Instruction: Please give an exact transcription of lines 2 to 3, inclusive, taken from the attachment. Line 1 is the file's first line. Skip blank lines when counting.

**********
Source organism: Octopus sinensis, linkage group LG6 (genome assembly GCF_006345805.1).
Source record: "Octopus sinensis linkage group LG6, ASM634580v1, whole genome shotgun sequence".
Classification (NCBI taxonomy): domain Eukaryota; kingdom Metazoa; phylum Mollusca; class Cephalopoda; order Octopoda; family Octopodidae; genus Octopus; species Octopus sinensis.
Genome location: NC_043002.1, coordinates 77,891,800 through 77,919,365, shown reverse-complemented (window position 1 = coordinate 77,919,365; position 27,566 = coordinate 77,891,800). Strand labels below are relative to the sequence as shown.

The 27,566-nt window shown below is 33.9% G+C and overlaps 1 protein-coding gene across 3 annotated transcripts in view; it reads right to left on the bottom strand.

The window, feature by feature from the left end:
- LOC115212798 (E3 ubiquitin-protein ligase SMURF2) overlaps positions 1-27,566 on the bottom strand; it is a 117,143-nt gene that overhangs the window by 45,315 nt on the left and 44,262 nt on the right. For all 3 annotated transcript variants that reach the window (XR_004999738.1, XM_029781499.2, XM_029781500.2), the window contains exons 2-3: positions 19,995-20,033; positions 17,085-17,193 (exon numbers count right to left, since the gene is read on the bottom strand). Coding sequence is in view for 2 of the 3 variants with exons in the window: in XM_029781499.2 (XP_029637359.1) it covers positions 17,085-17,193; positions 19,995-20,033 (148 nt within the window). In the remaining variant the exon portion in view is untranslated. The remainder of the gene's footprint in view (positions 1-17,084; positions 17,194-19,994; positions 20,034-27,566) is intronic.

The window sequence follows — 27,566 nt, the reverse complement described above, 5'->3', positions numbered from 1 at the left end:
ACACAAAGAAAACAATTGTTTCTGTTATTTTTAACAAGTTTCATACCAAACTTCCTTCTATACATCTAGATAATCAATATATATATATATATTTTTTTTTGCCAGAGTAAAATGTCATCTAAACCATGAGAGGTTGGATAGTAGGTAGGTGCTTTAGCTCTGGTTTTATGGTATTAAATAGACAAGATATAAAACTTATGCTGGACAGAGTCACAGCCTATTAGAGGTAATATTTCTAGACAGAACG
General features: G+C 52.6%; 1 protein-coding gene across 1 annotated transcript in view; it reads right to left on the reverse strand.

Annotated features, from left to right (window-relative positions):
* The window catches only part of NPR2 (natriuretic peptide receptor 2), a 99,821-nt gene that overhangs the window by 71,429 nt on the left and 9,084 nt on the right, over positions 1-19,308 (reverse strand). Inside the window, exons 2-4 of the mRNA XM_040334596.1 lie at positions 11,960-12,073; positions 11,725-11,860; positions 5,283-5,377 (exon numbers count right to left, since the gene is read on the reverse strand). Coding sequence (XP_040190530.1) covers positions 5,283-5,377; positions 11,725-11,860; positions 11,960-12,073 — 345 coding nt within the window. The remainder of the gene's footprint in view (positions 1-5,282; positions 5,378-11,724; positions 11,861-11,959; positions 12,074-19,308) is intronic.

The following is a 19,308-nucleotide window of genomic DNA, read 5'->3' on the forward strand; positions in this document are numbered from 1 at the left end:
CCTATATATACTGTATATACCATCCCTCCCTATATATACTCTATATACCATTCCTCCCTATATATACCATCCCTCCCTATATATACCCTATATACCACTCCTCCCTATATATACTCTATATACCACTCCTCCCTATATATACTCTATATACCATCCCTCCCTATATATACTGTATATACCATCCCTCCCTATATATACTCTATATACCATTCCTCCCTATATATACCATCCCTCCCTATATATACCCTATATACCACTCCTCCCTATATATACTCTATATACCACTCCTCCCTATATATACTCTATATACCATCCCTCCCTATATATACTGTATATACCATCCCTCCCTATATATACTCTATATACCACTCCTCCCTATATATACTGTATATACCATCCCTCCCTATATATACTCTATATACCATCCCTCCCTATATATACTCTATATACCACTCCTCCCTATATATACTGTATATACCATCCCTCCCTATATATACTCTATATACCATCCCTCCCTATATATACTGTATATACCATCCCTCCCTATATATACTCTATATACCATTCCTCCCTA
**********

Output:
Source record: "Octopus sinensis linkage group LG6, ASM634580v1, whole genome shotgun sequence".
Classification (NCBI taxonomy): domain Eukaryota; kingdom Metazoa; phylum Mollusca; class Cephalopoda; order Octopoda; family Octopodidae; genus Octopus; species Octopus sinensis.